A northeast Ohio man has a whole new grasp on life while making medical history after the successes of participating in a clinical trial. Type 1 diabetes has controlled Brian Shelton’s life for more than 40 years. He was diagnosed at the age of 21. As he aged, the autoimmune disease became harder to control. He’s what doctors called a brittle diabetic, meaning his blood sugar swings were severe and frequent. “I was a mail carrier for 30 years, and I would start walking up the street and then by the time I get to the end of the street I would pass out and start seizing right on somebody's front yard, and I couldn't get up,” Shelton said. “That would almost be a daily thing.” He’s had an ambulance called for him hundreds of times, and even passed out on his motorcycle and crashed into a wall in 2020. Shelton currently lives with his ex-wife, Cynthia, who goes by Cindy. “Every day was exhausting because you could maybe do something for about a half-hour then it was like put everything down, go see where his numbers are,” Cindy Shelton said. “If they're really low, time to go cook a meal. And that was the whole day cooking and giving shots. And you know, maybe in between there, you'd get to do a load of laundry.”
The life-changing clinical trial
Earlier this year, they spotted a clinical trial by Vertex Pharmaceuticals for patients with Type 1 diabetes. In people with Type 1 diabetes, the body destroys the cells in the pancreas that create insulin.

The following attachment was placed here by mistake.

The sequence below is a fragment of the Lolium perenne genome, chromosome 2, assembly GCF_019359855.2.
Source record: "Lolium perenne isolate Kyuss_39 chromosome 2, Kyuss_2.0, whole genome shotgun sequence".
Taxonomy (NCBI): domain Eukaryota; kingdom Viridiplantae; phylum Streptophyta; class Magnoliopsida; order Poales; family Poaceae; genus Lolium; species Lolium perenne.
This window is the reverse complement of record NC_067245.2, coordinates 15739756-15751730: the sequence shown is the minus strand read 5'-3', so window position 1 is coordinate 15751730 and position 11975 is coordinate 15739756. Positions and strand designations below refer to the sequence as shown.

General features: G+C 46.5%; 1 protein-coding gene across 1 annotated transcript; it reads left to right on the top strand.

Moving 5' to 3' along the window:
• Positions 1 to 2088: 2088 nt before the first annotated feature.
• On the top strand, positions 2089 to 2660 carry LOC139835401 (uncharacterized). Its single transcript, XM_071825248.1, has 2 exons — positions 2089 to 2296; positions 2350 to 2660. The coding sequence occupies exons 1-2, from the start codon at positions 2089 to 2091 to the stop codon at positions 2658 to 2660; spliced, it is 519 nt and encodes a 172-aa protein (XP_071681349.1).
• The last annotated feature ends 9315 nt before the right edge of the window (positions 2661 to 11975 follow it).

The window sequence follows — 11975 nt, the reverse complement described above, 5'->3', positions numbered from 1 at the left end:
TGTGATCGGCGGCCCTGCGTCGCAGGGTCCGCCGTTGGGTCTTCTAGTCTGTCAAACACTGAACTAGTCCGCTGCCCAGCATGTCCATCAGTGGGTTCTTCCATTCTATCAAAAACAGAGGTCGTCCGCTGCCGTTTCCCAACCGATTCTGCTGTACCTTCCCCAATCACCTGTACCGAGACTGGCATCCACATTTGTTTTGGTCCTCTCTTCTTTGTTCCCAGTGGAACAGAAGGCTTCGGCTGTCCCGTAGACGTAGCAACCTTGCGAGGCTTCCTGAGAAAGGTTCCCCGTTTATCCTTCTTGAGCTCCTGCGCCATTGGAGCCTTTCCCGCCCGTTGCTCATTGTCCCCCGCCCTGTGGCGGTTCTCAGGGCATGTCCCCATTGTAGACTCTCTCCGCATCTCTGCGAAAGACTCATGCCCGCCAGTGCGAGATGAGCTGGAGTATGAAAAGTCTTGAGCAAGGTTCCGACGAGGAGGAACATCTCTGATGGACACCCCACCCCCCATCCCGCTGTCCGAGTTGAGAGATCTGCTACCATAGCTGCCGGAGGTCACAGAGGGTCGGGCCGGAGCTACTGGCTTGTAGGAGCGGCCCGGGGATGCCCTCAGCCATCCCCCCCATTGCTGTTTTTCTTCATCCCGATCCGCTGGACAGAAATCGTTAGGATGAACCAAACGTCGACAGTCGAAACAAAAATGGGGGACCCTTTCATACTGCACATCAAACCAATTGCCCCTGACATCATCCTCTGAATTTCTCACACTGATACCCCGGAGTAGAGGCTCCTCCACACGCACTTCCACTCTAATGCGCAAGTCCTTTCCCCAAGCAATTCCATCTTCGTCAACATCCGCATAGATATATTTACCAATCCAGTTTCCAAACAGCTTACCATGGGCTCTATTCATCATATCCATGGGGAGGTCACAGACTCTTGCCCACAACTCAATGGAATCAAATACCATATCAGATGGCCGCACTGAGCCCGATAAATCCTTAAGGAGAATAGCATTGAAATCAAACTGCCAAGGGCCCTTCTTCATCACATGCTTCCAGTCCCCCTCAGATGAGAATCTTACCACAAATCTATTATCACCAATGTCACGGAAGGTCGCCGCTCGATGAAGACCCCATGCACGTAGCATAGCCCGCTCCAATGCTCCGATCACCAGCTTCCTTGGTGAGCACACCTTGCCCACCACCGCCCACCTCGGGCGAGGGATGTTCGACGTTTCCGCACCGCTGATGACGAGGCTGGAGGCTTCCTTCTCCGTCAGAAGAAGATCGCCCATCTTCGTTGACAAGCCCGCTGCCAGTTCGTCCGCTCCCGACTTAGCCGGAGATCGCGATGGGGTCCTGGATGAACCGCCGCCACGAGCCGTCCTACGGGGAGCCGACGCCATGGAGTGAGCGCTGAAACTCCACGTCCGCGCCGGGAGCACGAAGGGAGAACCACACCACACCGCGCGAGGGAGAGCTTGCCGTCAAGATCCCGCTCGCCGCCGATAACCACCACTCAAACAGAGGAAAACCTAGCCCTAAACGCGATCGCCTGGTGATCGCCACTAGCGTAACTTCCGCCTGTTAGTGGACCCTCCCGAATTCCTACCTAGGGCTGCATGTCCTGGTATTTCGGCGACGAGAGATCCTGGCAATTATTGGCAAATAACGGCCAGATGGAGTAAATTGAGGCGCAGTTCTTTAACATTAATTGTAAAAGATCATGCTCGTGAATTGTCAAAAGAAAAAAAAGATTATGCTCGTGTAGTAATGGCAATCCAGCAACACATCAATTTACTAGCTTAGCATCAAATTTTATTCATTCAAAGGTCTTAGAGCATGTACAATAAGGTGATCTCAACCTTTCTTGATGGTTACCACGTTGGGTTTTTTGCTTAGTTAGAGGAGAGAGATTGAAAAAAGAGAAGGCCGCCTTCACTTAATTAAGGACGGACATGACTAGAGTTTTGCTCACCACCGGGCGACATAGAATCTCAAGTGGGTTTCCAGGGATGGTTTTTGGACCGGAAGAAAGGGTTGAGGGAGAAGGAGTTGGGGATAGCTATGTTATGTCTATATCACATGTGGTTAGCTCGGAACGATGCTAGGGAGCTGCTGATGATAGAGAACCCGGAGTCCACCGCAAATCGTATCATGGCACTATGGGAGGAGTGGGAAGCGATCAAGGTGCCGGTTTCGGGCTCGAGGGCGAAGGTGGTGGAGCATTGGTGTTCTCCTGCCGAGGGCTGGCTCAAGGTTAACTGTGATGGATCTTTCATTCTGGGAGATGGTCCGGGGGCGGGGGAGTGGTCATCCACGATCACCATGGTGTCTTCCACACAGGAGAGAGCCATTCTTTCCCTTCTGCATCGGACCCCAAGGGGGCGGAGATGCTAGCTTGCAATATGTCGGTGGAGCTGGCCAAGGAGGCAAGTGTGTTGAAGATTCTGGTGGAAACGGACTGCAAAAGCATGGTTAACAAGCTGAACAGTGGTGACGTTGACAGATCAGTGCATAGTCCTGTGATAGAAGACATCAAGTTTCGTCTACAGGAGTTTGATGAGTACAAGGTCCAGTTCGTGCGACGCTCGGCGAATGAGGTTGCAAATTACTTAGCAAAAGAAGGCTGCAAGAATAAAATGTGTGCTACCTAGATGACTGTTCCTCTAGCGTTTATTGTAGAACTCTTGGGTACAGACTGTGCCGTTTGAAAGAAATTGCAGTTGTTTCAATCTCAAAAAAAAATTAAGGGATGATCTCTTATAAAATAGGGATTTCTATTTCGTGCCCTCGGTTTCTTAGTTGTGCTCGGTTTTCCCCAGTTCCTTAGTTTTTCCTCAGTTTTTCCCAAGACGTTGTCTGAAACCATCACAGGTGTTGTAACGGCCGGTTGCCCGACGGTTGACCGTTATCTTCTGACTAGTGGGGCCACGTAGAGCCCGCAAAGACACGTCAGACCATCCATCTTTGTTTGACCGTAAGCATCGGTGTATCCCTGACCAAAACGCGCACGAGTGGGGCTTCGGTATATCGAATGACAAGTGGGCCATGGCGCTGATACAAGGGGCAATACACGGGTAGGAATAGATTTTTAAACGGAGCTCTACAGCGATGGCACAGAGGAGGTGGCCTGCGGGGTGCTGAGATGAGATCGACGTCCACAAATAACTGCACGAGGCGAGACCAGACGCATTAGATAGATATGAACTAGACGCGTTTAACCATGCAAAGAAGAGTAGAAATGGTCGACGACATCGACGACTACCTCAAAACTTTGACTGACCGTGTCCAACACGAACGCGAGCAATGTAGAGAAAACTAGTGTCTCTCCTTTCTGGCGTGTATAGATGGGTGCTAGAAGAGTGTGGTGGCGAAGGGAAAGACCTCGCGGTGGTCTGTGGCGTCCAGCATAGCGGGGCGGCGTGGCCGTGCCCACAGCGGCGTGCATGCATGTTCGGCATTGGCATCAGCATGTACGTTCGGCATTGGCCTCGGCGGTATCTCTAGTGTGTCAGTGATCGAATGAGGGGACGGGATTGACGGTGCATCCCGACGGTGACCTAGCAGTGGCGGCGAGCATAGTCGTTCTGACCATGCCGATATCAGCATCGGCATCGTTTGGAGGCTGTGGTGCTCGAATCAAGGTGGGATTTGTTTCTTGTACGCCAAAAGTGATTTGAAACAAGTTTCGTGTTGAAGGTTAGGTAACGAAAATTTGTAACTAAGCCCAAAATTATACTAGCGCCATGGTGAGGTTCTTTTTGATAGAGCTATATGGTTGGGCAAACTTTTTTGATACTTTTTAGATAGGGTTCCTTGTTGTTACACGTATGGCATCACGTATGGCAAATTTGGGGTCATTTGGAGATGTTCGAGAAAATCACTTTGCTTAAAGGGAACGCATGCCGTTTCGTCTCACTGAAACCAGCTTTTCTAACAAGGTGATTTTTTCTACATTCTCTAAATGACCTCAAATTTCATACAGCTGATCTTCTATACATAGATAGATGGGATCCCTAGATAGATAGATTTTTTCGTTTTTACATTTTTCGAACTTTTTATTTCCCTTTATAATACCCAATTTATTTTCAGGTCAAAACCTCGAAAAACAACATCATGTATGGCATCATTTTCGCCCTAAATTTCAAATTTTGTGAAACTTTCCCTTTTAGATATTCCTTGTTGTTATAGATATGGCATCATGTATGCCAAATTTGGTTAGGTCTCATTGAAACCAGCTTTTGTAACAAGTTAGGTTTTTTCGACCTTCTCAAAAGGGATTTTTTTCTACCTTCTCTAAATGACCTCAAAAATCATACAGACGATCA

Vertex aims to address the underlying cause of Type 1 diabetes by developing therapies to potentially replace the insulin-producing cells that are destroyed. It's building on work started in the laboratory of Dr. Douglas Melton and at Semma Therapeutics, which was acquired by Vertex in 2019.
Dr. Willa Hsueh is an endocrinologist from The Ohio State University Wexner Medical Center who was not involved in the study Shelton went through, but is working on a similar study with the company ViaCyte.
“The whole world of diabetes is rejoicing about Brian's results,” Dr. Hsueh said. “We're all very, very excited about this progress because this gives us hope that using these stem cells and developing into islets, of which Dr. Melton was one of the leaders in this development, that it actually works in people and can provide, as we said, a functional cure for the disease.”
Still, she urges caution. Shelton now takes 10 immunosuppression pills every day to stop his immune system from damaging the new, healthy cells. People with organ transplants and stem cell transplants take the medicines to prevent transplant rejections.
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